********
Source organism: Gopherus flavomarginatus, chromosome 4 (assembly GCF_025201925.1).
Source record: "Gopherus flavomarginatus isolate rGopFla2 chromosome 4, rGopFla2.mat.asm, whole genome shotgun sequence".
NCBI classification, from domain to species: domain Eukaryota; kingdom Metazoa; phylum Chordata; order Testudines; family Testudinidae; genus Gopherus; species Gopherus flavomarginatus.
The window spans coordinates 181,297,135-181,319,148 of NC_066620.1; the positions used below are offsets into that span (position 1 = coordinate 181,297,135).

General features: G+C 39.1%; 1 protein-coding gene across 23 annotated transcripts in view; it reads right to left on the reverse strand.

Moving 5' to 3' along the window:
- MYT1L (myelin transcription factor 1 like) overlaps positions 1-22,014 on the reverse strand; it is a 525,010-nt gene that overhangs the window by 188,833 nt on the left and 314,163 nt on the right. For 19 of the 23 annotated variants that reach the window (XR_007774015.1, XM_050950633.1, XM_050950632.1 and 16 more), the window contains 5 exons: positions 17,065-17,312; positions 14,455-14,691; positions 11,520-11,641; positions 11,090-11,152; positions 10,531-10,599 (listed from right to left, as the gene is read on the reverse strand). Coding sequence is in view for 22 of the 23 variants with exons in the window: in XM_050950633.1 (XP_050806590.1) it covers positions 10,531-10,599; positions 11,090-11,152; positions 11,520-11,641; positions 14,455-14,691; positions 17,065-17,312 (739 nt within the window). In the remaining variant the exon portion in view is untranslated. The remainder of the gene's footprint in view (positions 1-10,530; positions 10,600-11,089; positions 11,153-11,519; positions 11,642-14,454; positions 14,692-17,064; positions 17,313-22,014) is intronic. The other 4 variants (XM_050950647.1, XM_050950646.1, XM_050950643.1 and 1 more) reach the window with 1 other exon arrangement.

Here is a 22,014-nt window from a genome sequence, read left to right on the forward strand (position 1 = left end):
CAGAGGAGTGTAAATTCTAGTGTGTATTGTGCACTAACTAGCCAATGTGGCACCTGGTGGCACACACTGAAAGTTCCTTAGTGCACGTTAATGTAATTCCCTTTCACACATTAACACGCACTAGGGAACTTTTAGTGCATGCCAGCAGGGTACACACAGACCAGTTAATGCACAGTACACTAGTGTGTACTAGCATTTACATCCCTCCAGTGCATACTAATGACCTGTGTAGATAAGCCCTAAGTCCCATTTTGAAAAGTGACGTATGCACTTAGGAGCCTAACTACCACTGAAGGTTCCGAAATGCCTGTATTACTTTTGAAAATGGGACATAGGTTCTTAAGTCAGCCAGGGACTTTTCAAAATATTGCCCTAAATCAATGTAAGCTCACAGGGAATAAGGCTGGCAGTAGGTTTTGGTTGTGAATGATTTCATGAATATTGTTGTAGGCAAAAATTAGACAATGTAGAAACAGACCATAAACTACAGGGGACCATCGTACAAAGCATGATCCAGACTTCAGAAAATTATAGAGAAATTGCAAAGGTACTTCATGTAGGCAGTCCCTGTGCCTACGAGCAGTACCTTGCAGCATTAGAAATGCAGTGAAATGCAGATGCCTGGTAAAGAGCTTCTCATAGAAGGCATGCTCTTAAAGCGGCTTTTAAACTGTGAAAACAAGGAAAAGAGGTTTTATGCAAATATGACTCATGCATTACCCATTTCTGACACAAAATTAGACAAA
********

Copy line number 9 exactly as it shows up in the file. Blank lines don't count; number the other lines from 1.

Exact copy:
CAGAGGAGTGTAAATTCTAGTGTGTATTGTGCACTAACTAGCCAATGTGGCACCTGGTGGCACACACTGAAAGTTCCTTAGTGCACGTTAATGTAATTCCCTTTCACACATTAACACGCACTAGGGAACTTTTAGTGCATGCCAGCAGGGTACACACAGACCAGTTAATGCACAGTACACTAGTGTGTACTAGCATTTACATCCCTCCAGTGCATACTAATGACCTGTGTAGATAAGCCCTAAGTCCCATTTTGAAAAGTGACGTATGCACTTAGGAGCCTAACTACCACTGAAGGTTCCGAAATGCCTGTATTACTTTTGAAAATGGGACATAGGTTCTTAAGTCAGCCAGGGACTTTTCAAAATATTGCCCTAAATCAATGTAAGCTCACAGGGAATAAGGCTGGCAGTAGGTTTTGGTTGTGAATGATTTCATGAATATTGTTGTAGGCAAAAATTAGACAATGTAGAAACAGACCATAAACTACAGGGGACCATCGTACAAAGCATGATCCAGACTTCAGAAAATTATAGAGAAATTGCAAAGGTACTTCATGTAGGCAGTCCCTGTGCCTACGAGCAGTACCTTGCAGCATTAGAAATGCAGTGAAATGCAGATGCCTGGTAAAGAGCTTCTCATAGAAGGCATGCTCTTAAAGCGGCTTTTAAACTGTGAAAACAAGGAAAAGAGGTTTTATGCAAATATGACTCATGCATTACCCATTTCTGACACAAAATTAGACAAA